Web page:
As the number of children on child protection plans and entering care has continued to rise, early help and intervention services, which have faced drastic funding cuts in recent years, are often seen as a path to preventing future pressures on these high-cost, high-risk services.
If a family can be engaged with services early, then work at that stage can prevent escalation that leads to family breakdowns and children entering care, so the theory goes.
In that spirit, Hackney council has partnered with tech company Xantura to develop an artificial intelligence (AI) computer programme they believe could help them support families with multiple needs earlier, in some cases even before they meet any statutory agency.
Steve Liddicott, head of service for children and young people at Hackney council, said the ‘Early Help Predictive System’ uses data from multiple sources to help identify families where extra support might be needed.
The overall purpose of the technology and analysis is to give the authority as much information as possible to help it decide whether a family needs support and begin as early as possible, whether that be through the Troubled Families programme, schools, education or children’s services.
After two years of testing the software, “we’re now getting to the stage where we are using it monthly to generate a list of between 10 and 20 families where we think there is evidence of future concern,” Liddicott says.
The AI takes data at an individual level, which is anonymised before it is processed, from the youth offending system, children’s social care, education and various other systems within the council, including housing.
It uses this data to look at areas such as debt, worklessness, benefits, housing, domestic violence, youth offending, anti-social behaviour, and school attendance to create a profile of need for families. This data, sent to Xantura anonymously, is then sent back to children’s services with different levels of priority according to the criteria, which then decides whether it should act and how.
“It is not necessarily sending a social worker around to see the family, it is about looking at how they could best utilise the support they are already getting,” Liddicott explains.
He says, for families already in contact with council agencies, the process could be about the children’s service getting in touch with the agency to let them know other areas where a family may need support, or how their situation might develop.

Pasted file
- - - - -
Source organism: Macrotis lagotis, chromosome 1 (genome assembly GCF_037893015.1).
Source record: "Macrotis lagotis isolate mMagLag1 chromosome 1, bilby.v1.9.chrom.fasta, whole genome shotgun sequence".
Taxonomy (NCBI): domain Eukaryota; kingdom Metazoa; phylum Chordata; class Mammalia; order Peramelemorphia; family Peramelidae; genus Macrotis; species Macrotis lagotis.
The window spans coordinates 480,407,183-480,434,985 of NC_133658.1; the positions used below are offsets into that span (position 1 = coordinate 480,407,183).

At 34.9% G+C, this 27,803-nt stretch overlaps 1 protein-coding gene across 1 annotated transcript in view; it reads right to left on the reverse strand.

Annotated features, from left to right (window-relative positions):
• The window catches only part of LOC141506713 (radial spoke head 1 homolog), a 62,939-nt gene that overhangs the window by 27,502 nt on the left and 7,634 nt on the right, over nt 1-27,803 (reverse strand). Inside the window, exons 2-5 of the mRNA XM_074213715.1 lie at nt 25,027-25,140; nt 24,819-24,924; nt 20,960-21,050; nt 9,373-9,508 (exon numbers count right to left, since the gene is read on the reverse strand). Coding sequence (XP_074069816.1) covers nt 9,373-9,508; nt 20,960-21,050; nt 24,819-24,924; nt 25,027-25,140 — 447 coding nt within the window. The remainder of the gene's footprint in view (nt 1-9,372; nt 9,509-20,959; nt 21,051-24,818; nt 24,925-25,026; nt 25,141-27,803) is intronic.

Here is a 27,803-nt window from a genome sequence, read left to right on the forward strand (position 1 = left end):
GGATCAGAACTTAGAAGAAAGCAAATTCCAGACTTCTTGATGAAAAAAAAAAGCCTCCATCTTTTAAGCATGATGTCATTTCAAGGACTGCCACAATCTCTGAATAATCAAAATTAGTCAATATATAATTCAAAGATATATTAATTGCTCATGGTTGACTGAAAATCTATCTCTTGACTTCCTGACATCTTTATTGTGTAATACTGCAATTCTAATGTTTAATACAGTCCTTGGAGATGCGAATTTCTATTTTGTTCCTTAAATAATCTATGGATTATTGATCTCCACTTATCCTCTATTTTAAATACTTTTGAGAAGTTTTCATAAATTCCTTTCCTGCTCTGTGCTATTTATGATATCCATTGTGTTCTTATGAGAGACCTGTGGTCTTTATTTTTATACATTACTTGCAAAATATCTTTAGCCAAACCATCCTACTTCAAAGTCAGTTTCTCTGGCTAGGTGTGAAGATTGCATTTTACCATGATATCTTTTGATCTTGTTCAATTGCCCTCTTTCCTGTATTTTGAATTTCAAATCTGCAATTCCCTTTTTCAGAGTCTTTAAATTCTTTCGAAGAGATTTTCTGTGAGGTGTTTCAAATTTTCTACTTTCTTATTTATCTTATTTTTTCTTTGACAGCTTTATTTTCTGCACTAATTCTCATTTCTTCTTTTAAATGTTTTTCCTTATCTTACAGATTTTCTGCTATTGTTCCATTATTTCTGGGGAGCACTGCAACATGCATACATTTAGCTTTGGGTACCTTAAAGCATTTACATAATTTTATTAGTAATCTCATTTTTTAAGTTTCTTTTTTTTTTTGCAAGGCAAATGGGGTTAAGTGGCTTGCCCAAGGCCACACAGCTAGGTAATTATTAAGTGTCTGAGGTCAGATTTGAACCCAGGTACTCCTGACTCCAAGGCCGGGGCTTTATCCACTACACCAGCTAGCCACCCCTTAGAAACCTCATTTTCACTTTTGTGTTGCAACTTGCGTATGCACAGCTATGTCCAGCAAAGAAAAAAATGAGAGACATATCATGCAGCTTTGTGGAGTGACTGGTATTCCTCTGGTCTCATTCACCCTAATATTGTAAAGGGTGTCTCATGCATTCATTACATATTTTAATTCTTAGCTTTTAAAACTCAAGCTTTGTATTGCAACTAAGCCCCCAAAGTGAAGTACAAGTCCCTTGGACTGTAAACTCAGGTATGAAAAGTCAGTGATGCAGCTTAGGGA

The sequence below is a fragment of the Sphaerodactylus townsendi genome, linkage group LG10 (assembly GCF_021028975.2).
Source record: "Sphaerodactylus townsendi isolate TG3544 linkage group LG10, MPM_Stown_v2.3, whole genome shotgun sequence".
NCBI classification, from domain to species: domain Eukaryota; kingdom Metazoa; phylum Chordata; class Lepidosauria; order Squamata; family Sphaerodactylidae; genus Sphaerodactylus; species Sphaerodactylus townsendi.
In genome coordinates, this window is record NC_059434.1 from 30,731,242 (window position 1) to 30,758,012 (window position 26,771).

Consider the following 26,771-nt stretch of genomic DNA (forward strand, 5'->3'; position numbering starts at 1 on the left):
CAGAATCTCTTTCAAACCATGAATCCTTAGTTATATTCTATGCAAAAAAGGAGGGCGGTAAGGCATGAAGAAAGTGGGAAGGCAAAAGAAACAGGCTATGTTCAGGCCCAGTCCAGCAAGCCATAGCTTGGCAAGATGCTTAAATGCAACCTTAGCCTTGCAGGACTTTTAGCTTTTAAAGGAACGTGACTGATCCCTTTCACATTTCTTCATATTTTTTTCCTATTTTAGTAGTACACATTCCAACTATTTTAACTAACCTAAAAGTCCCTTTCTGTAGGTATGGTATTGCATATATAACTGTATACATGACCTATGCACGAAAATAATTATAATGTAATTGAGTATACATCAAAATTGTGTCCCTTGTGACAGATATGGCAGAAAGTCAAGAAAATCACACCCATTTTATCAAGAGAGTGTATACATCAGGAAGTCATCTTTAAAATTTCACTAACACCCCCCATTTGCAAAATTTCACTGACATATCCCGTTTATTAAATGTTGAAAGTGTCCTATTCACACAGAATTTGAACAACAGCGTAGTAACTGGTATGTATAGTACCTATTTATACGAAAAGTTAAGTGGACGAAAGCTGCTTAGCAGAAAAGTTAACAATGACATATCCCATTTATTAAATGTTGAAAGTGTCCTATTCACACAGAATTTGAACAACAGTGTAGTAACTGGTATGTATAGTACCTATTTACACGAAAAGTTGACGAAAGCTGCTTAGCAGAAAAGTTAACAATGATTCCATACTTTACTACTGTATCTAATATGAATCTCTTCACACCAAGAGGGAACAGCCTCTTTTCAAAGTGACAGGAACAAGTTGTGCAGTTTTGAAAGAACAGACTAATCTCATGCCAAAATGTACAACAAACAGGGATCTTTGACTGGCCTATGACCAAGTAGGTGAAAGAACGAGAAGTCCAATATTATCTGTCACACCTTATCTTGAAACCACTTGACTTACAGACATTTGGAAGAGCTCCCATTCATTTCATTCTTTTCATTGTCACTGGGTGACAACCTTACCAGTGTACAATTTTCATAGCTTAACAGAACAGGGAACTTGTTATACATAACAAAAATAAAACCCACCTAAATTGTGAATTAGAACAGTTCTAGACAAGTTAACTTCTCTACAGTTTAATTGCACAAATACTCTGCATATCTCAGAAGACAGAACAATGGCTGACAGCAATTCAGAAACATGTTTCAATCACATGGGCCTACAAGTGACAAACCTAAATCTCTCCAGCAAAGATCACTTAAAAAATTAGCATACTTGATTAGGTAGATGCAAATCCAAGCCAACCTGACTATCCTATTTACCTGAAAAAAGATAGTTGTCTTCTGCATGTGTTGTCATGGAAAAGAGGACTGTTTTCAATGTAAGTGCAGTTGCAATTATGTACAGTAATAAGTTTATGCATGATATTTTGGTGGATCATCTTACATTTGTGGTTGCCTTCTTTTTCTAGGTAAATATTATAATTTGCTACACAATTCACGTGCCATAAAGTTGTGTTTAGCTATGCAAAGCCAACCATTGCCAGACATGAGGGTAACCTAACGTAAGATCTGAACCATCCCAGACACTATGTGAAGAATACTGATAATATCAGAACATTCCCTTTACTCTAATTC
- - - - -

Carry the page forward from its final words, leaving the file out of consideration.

“In that testing period we’ve had to look at what the data sources are, whether they are giving us an accurate picture, and how the different risk factors are weighted in the system so it doesn’t give undue prominence to the wrong ones,” Liddicott adds.
The algorithm assigns different levels of priority to risks according to the presence or absence of other criteria it is analysing, Liddicott explains.
So far, the AI system has only been used to help the service identify needs of people currently involved with statutory agencies, but Liddicott explains there will be a point, once it becomes more sophisticated, when it could identify families with no history of interacting with the council.
It will then be up to the council and partner agencies to identify the most appropriate agency to contact the family.
The council is also looking to use the data sources to generate ‘snapshots’ of what is going on in certain families, which it hopes to use in how the service screens referrals going forward.
“That’s also going to be the basis of a pilot project on sharing information with general practitioners to assist them with making referrals to children’s social care, which they will be able to make through this system directly to our front door.”
The system is now up and running, and the council reports there have been early interventions triggered in response to alerts the new artificial intelligence has generated. Now it’s a waiting game to see whether this is the early help solution councils, and families, need.
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